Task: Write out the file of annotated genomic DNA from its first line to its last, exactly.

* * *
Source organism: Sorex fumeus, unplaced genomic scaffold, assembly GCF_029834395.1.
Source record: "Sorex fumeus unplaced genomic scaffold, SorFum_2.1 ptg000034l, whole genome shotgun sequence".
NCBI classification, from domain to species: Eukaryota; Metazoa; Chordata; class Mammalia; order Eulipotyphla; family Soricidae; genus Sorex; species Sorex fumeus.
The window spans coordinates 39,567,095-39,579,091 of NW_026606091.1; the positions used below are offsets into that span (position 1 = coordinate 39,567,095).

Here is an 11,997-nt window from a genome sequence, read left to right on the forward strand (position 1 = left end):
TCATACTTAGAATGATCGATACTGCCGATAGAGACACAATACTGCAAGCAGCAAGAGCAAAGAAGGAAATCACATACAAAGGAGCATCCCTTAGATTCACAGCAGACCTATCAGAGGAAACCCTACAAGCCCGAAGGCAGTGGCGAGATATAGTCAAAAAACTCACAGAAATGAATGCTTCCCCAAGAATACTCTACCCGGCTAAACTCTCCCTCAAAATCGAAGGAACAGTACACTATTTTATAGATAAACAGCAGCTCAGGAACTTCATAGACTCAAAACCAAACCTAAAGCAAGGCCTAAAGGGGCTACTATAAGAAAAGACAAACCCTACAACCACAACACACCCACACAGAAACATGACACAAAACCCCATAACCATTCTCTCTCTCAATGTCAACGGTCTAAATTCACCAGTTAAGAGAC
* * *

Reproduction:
Source organism: Sorex fumeus, unplaced genomic scaffold, assembly GCF_029834395.1.
Source record: "Sorex fumeus unplaced genomic scaffold, SorFum_2.1 ptg000034l, whole genome shotgun sequence".
NCBI classification, from domain to species: Eukaryota; Metazoa; Chordata; class Mammalia; order Eulipotyphla; family Soricidae; genus Sorex; species Sorex fumeus.
The window spans coordinates 39,567,095-39,579,091 of NW_026606091.1; the positions used below are offsets into that span (position 1 = coordinate 39,567,095).

Here is an 11,997-nt window from a genome sequence, read left to right on the forward strand (position 1 = left end):
TCATACTTAGAATGATCGATACTGCCGATAGAGACACAATACTGCAAGCAGCAAGAGCAAAGAAGGAAATCACATACAAAGGAGCATCCCTTAGATTCACAGCAGACCTATCAGAGGAAACCCTACAAGCCCGAAGGCAGTGGCGAGATATAGTCAAAAAACTCACAGAAATGAATGCTTCCCCAAGAATACTCTACCCGGCTAAACTCTCCCTCAAAATCGAAGGAACAGTACACTATTTTATAGATAAACAGCAGCTCAGGAACTTCATAGACTCAAAACCAAACCTAAAGCAAGGCCTAAAGGGGCTACTATAAGAAAAGACAAACCCTACAACCACAACACACCCACACAGAAACATGACACAAAACCCCATAACCATTCTCTCTCTCAATGTCAACGGTCTAAATTCACCAGTTAAGAGAC